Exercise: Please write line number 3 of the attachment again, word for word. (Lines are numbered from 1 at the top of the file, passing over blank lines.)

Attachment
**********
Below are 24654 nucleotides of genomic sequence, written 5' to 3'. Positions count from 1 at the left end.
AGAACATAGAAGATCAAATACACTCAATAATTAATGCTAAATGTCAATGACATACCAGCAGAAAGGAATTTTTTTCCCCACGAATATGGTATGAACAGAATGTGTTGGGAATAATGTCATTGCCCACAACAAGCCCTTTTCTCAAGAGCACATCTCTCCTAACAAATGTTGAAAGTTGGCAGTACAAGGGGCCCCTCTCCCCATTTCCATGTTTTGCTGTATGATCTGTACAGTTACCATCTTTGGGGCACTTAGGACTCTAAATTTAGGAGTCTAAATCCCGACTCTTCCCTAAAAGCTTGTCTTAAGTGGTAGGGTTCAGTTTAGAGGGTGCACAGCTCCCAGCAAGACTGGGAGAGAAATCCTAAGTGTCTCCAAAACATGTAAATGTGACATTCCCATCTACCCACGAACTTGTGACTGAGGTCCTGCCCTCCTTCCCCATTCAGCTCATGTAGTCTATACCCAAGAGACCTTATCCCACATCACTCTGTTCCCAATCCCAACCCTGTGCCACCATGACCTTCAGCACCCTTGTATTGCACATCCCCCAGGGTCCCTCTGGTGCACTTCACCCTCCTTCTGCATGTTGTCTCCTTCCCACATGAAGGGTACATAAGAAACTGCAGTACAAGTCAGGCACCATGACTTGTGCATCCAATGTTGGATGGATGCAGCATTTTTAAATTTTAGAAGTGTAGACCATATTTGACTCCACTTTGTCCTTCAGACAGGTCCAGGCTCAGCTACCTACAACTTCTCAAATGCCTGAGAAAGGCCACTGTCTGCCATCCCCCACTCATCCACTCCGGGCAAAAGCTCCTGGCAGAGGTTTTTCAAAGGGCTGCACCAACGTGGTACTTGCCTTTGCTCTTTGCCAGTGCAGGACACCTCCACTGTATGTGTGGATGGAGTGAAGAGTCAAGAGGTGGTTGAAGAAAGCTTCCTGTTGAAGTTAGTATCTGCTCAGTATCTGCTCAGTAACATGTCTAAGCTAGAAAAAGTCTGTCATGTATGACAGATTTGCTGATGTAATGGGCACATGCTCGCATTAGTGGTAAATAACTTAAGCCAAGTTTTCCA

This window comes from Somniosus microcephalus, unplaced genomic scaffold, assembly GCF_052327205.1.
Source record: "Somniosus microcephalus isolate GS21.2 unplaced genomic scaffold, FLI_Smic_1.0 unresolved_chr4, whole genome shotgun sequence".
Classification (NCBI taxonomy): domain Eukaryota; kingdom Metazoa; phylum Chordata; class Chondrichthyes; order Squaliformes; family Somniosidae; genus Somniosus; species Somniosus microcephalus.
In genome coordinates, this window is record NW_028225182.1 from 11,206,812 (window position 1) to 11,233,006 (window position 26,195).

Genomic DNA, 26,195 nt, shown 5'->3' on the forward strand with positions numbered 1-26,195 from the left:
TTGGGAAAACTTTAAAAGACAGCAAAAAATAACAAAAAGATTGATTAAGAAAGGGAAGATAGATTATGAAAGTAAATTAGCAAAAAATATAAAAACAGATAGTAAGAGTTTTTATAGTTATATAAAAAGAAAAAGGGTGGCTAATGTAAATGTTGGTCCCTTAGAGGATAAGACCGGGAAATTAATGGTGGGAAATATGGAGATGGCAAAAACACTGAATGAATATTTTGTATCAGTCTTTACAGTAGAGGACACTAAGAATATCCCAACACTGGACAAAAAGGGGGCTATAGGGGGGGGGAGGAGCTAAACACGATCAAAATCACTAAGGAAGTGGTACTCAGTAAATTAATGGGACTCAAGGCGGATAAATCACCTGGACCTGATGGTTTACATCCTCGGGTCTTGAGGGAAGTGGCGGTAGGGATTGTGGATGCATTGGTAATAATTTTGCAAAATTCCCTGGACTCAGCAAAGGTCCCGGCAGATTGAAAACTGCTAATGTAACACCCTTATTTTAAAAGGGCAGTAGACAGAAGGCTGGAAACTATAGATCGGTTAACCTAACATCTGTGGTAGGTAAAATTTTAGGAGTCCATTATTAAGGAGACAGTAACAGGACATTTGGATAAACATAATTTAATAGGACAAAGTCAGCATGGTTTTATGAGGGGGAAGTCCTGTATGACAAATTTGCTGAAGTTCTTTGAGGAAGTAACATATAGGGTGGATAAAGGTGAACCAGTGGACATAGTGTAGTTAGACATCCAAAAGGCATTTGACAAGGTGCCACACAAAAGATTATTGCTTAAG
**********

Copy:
This window comes from Somniosus microcephalus, unplaced genomic scaffold, assembly GCF_052327205.1.